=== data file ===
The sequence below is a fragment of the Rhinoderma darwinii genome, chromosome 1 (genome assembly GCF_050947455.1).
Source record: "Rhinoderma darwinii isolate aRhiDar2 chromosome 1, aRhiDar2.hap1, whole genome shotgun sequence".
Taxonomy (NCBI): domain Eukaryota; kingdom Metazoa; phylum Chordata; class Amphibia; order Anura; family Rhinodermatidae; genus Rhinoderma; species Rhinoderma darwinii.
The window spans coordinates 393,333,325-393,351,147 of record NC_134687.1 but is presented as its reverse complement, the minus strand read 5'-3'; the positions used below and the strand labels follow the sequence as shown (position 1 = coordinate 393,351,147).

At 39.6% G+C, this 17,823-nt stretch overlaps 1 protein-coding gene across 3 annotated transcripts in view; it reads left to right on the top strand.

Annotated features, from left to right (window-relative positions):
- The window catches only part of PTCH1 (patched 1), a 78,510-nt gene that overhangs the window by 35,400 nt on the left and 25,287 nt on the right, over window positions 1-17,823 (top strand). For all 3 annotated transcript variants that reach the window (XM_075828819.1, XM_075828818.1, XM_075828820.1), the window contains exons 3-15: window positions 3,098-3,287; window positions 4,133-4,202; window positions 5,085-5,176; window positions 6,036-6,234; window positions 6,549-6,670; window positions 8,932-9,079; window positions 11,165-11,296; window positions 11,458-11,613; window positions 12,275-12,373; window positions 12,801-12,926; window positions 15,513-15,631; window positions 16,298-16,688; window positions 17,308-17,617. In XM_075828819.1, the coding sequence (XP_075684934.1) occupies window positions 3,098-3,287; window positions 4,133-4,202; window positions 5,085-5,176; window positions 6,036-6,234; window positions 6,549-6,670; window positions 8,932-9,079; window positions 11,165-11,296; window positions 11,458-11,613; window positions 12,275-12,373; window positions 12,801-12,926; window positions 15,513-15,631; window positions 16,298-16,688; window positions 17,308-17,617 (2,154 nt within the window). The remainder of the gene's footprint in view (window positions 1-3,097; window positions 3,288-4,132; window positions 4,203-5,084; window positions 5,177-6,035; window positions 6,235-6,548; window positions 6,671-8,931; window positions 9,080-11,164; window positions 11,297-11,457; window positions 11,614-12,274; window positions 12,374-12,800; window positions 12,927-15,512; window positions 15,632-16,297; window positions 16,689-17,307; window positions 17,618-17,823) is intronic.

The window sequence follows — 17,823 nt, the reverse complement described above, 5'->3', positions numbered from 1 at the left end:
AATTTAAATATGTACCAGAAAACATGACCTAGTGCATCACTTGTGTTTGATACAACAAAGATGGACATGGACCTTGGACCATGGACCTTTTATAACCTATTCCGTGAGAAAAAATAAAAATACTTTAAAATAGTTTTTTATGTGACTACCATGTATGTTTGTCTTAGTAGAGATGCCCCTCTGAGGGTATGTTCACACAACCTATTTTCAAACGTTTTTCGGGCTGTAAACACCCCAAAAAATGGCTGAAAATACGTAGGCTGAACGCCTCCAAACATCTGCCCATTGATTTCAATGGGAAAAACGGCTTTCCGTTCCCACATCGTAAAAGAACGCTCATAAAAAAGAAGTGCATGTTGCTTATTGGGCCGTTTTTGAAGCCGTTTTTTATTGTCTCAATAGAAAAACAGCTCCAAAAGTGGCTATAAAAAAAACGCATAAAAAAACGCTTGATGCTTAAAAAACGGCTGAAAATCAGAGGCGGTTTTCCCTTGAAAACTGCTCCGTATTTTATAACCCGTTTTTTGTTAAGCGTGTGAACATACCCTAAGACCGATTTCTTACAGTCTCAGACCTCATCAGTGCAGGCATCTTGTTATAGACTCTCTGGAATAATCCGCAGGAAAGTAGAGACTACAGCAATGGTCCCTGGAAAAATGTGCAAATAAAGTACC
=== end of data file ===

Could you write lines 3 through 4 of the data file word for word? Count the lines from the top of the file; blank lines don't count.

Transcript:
Taxonomy (NCBI): domain Eukaryota; kingdom Metazoa; phylum Chordata; class Amphibia; order Anura; family Rhinodermatidae; genus Rhinoderma; species Rhinoderma darwinii.
The window spans coordinates 393,333,325-393,351,147 of record NC_134687.1 but is presented as its reverse complement, the minus strand read 5'-3'; the positions used below and the strand labels follow the sequence as shown (position 1 = coordinate 393,351,147).